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When Medications Do More Harm Than Good


Nearly seven in 10 Americans rely on prescription drug medications each year to relieve pain or some other chronic condition. More than half of those 70 percent rely on at least two medications to feel better, and 20 percent take five or more medications at any given time. Unfortunately, we live in an era in which drugs are prescribed not as a last resort but as the solution. While there are certainly some conditions that require prescription medications, many do not, and oftentimes, prescribed drugs end up doing more harm than good.

Most prescription drugs are released onto the market without being adequately tested first. This results in serious or even deadly side effects. It can take dozens of people suffering from disabling injuries or even death for the FDA to finally pull a defective drug from the market. Until that happens, the drug will continue to be prescribed, except it will boast a new label with additional side effects added to the list, just as a “precaution.”

Defective Drug Recalls on the Rise

Pharmaceutical companies occasionally need to recall a drug if they get too many complaints. While reasons may vary for the recall, a recall generally has to do with product packaging and mislabeling, contamination, improper testing, or inherent safety issues which could lead to harm or even death. To let consumers know why a drug has been recalled, the FDA will categorize a recall in one of three ways:

  • Class I Recall: In this situation, there is a reasonable belief that use or exposure to the drug WILL result in serious injury or even death.
  • Class II Recall: This class indicates that there is the PROBABILITY of adverse health consequences that are temporary and that can be medically reversed, or that the possibility of serious health consequences is remote.
  • Class III Recall: A class III classification indicates a situation in which adverse health consequences is not likely, and that the product has been recalled for some other reason (such as packaging).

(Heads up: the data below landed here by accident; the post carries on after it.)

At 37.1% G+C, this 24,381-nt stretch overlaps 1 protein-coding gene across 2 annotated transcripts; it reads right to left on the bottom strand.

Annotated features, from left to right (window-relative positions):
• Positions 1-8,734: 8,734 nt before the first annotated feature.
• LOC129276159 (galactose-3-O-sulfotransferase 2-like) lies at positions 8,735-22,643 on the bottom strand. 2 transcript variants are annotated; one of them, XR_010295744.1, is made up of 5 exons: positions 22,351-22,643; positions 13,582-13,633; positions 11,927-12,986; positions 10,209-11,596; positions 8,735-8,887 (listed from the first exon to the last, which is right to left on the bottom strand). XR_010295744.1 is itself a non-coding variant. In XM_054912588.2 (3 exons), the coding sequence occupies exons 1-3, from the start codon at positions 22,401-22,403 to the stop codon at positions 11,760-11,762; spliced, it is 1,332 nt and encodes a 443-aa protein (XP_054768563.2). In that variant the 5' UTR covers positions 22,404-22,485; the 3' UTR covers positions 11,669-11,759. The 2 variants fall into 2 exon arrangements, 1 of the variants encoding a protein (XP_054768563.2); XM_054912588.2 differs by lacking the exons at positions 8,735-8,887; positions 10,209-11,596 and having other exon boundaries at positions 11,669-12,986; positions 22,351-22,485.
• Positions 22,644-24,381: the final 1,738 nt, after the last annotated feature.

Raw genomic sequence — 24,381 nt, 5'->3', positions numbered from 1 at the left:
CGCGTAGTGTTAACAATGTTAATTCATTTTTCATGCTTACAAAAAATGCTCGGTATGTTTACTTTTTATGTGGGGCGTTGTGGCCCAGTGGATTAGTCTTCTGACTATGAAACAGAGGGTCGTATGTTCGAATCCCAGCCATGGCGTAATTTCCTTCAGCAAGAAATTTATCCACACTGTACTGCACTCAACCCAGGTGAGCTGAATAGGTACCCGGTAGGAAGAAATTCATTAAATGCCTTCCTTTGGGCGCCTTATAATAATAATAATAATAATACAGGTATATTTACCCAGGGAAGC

2014 saw the second most amounts of recalls of the past 10 years. The number of recalls in 2013 and 2014 (2,061) was almost as many as the previous nine years combined (2,217). Class II has consistently lead the number of recalls each year. Despite the increasing number of recalls, however, it is estimated that 128,000 Americans die each year from prescription medication use, which is nearly five times the number of individuals that die from overdosing on prescription painkillers and heroin. Properly prescribed prescription medications result in approximately 1.5 to 2.7 million hospitalizations each year.

Get Help From a Miami Personal Injury Lawyer

At Spencer Morgan Law, we understand that prescription medications are necessary for treating a myriad of conditions. Not all prescription medications are bad, but those that are can cause serious harm to the people who take them. If you or a loved one was prescribed a medication that ended up doing more harm than good, and if you believe that the pharmaceutical company should have been aware of the dangerous side effects, do not wait to get help. Contact the compassionate and knowledgeable Miami personal injury attorneys at Spencer Morgan Law either online or by phone today.


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